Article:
Griffiths gives the impression that the CPB has always had a difficult time with the electoral commission. Not true. Back when the Register of Political Parties was set up in 1998-99, the CPB was determined that it would be the only ‘communist party’ with ‘Britain’ in the title allowed to stand in elections. Indeed its people often boasted afterwards about how they had prevented us in the CPGB from standing in elections under our name - they had been anointed with the legal title by a committee of rightwingers. This was despite the fact that we had stood as the CPGB in a number of national elections by then, including the 1992 general election in Scotland, Wales and England - to plant the flag for a reforged all-Britain Communist Party. It should be said that we never objected to the CPB being on the register - we thought the question of legitimacy was a political question, not one to be decided by establishment politicians and their bureaucratic side-kicks.

Now it seems that the CPB does not want its legal title any more. And it is crying salty tears about being made to use it. Is it wrong to enjoy the sense of Schadenfreude so much?

Anne McShane


Each morning, my neighbour raises the St George’s flag up his flagpole. Meanwhile my mum’s cousin is chairman of the local St George’s dinner club, while my brother thinks that Nigel Farage should receive a knighthood for services to Brexit.

To understand this growth in English nationalism I have recently been reading Gavin Esler’s excellent new book, How Britain ends: English nationalism and the rebirth of the four nations. Esler was a presenter of the BBC’s Newsnight for 12 years until 2014. As a soft ‘remainer’, he explains in his book how Brexit was an expression of English nationalism.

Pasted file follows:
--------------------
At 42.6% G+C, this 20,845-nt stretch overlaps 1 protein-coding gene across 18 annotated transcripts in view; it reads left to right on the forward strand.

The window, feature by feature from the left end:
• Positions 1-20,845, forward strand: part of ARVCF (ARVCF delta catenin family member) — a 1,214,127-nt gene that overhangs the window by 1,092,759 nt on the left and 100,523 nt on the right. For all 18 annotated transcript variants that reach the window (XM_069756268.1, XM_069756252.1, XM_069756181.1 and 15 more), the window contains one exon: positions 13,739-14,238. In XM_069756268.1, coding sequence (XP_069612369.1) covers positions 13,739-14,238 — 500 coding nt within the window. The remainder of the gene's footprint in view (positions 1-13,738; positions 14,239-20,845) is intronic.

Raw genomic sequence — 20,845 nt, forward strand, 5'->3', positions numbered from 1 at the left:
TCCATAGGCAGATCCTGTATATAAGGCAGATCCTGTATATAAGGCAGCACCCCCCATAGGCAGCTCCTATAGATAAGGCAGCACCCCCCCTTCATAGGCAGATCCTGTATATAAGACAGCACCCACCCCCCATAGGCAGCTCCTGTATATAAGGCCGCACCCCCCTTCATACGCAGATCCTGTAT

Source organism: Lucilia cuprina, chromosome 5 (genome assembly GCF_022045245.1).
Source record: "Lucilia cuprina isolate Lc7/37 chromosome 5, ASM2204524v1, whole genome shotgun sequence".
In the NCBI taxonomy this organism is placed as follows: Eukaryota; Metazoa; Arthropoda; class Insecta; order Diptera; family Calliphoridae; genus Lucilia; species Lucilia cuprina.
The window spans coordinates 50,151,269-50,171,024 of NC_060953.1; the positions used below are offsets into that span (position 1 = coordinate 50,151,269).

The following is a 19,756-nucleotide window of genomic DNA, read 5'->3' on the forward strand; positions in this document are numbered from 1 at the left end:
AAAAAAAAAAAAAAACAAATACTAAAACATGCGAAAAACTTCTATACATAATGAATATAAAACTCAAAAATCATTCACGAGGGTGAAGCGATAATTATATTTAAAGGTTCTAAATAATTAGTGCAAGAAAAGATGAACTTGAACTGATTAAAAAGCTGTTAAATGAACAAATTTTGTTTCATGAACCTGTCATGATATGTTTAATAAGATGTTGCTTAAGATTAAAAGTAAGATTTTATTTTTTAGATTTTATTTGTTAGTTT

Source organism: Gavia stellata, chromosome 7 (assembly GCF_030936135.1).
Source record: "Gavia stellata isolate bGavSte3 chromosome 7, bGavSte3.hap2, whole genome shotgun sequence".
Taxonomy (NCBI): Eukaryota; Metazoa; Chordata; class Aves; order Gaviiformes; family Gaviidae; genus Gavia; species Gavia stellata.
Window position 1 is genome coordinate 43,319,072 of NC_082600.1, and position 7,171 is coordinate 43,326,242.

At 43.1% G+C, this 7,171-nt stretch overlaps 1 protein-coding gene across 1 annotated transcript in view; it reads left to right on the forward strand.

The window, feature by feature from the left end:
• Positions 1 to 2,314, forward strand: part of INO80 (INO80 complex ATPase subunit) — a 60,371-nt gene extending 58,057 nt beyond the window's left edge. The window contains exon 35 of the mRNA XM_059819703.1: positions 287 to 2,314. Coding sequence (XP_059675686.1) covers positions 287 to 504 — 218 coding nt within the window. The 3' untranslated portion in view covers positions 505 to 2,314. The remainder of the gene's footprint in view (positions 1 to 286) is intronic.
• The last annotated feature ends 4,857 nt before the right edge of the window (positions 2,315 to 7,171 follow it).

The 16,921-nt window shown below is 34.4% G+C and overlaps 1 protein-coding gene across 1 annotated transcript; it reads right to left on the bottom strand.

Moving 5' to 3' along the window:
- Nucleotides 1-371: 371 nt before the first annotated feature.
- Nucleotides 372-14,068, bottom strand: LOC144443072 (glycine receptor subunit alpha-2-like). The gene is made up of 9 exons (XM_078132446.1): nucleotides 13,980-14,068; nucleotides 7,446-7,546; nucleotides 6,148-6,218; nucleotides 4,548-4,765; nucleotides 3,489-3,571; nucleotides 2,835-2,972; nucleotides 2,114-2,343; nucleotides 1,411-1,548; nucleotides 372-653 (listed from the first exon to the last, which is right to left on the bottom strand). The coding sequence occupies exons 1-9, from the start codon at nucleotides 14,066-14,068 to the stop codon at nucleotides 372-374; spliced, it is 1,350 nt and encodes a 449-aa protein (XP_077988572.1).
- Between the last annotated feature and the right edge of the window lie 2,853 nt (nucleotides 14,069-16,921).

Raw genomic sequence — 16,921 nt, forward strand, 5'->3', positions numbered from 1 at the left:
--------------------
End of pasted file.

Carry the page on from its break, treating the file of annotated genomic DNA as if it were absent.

His book is a warning to the ruling class of what could happen if it does not take English nationalism seriously. Such nationalism was embodied in the UK Independence Party - and now in the Tory Party under Boris Johnson, which is now an English Nationalist Party.

Esler’s solution to ‘How Britain ends’ is to call for a federal United Kingdom, whilst keeping the monarchy. He also calls for an English parliament with multi-member constituencies elected by single transferable vote. At the same time, as he explains in his book, Brexit has done more towards the creation of a united Ireland than the IRA ever did.

Marxists must take English nationalism seriously and therefore neutralise the reactionary side of this nationalism by supporting the call for an English parliament, whilst also devolving power downwards from Whitehall to the regions and local councils. Marxists must also support the establishment of a socialist federal republic of England, Scotland, Wales and Ireland, as part of a socialist United States of Europe.

John Smithee

Pavements only

Gerry Downing says: “... the organised working class is the only force that all serious revolutionaries must address in the struggle to defeat fascism and make revolution; they are the sole enforcers we must ultimately rely on …” (Letters, March 18).

OK, so why make demands in the Campaign for Free Speech like “End the prosecution of journalists and whistleblowers like Julian Assange, who expose state crimes and attacks on democratic rights”; or “Oppose the interference of the state in the running of political parties”?

There were others: it might well be that none of them are achievable without working class power, but they are still demands on the state and demands for freedom of speech - along with freedom of association, etc. Why add to them a demand to restrict the free speech of some? If the working class (to continue Gerry’s sentence above), “because they are the repository of the future workers’ state and communist society”, has taken power, then why would we worry about fascists speaking freely?

Replying to my letter of March 4, Gerry found a passage that leapt out - the main leap seemed to be in reference to a Louis Theroux documentary, in which a woman said: “When in the Ku Klux Klan she was treated as an equal for the first time in her life and given respect”. She seemed, to me, to be rather pathetic and some might consider it a shame that she had not been treated with respect by others more worthy. In fact, the whole crew that Theroux filmed and interviewed seemed rather pathetic.